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The other pandemic. FOMO + social media.

Last week I spent some time amongst the saguaros. We drove the bus down south for some winter escape and found just that! I’ve been anxious about everything recently and a location change can help snap out of my normal tendencies and patterns.

Sometimes the stress is fueled by social media, adding to the notion that everyone is doing things better. Sometimes that shows up as FOMO and sometimes it shows up as shame, anxiety, and doubt. One of the days we serendipitously ended up riding with a group of women, most of them pros trying to train for their big seasons ahead. I chatted with a particularly accomplished athlete, a woman who seems to always have it dialed, who wins more than most and she mentioned how she has been feeling so behind in her preparation, nervous about the approaching races. And then, the day after our ride a friend posted about how SHE was having FOMO seeing everyone riding together in Arizona and she is stuck in shitty weather.

It was then that I realized that my actions, or the appearance of my actions rather, are probably the same source of stress for others that I experience looking at this stupid app and judging myself by.

We are all in the hamster wheel together. No one is doing anything how you’re supposed to do it, they’re just trying to survive their own shit and make it work.

More often than not, social media paints an unrealistic picture of how a life is lived. We all know this. But do we remember?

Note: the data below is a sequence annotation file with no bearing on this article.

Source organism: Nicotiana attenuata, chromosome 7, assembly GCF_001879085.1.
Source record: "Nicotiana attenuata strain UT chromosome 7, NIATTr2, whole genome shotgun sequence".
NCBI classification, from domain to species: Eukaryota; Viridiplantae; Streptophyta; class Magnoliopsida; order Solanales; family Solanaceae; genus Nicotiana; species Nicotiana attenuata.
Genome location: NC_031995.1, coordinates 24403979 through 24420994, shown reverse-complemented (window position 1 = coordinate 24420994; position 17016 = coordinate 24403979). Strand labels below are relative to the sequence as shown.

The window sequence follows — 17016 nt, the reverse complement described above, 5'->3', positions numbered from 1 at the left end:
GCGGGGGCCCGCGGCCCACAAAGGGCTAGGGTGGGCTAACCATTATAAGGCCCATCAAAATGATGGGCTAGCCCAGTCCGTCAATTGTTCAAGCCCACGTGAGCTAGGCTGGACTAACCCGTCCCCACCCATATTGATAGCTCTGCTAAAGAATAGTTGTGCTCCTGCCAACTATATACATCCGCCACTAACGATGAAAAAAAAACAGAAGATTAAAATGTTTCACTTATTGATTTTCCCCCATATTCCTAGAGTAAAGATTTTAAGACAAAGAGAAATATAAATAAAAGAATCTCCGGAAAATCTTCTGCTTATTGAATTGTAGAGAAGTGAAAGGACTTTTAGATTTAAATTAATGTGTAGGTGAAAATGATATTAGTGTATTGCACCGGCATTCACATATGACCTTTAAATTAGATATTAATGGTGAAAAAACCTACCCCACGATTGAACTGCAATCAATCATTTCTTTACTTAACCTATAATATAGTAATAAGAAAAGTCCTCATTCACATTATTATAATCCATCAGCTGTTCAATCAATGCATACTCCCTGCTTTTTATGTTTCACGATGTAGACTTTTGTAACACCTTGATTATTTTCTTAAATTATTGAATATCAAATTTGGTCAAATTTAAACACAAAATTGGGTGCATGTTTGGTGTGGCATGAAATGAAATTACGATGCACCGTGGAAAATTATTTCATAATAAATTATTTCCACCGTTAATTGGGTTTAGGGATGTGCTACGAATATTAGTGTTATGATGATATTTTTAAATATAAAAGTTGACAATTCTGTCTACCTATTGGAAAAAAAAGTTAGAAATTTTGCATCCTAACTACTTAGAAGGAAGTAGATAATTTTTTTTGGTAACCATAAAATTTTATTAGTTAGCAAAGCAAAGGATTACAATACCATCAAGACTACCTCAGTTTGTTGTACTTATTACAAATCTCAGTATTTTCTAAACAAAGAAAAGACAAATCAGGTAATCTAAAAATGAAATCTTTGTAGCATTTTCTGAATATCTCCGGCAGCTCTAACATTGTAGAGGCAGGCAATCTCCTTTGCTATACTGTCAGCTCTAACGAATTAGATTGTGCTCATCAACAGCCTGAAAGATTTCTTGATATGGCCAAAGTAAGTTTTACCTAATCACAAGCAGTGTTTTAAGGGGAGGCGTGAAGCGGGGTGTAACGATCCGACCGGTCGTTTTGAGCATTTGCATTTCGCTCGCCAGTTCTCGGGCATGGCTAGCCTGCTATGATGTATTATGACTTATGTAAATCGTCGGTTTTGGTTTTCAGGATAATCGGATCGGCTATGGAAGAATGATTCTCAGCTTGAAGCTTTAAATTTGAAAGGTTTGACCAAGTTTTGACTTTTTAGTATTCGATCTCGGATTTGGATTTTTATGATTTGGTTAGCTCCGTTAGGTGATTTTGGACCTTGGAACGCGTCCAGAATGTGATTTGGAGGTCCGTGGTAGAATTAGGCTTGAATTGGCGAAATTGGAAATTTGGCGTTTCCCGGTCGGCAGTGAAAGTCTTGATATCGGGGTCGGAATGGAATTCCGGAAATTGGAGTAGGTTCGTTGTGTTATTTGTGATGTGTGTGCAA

The thing that is tough to convey is the thing that is real. The reality of each of our lives, for the famous, the Olympians, the published, the professors, the role models and heros...all of them and all of us are pretty much the same. With our failures, success and insecurities. There are just those few moments for us that eventually, hopefully align and we feel a brief moment of reprieve from the slogging. In my opinion, the thing that separates us and brings a few of us fame and glory is timing...something that's pretty much out of our hands.

Knowing that, does it do any good to show the struggle? To talk about all of the stupid things that wake me up at 3am. These aren't the big things, they're the little ones that pile up on top of each other. The anxiety mountain full of FOMO, stress, depression and doubt. But by not speaking about it does it imply that that mountain is a hill, or simply doesn't' exist at all? Do I talk about the unread emails, the texts and calls I'm behind on that creep into my thoughts and dreams. Do I talk about the tears shed in frustration trying to prepare for trips, races and training? Do I talk about how I have a bad case of impostor syndrome with literally everything I do, just waiting for the moment where someone finds out I have no idea what I'm doing?!

Then answer is yes. I want to shine some light into those shadowy corners. I can't share it all, but perhaps by putting those things down on "paper" (lol, who uses paper these days. I do. And it's a process getting it into this digital world) it will help me along the way.

And, yes I like to start sentences with and, I will share some moments from the past few weeks where I thought about the beginnings of this post. But remember, there were freezing fingers, fights with Dylan, family stress, car stress, money stress, performance stress, FOMO stress inbetween it all. Stringing it all together in a messy, shadowy, rainbow web.

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Thank you to Peso for bringing this to his audience's attention. I look forward to your demonstration of the redemptive power of airing one's "dirty" laundry. And (shame on me for starting a sentence with "and") as someone who has been able to eschew the temptations of a cell phones, social media, and fluency in texting shorthand I can tell you life is no different for us. It's just paced differently.

Maybe one of you should come up with a new shorthand for "No Shame in Appearing To Be Human". Just as there is never a time when expressing gratitude isn't a good idea, conveying humility isn't ever self-defeating.

Look forward to future posts.

Mike McElveen

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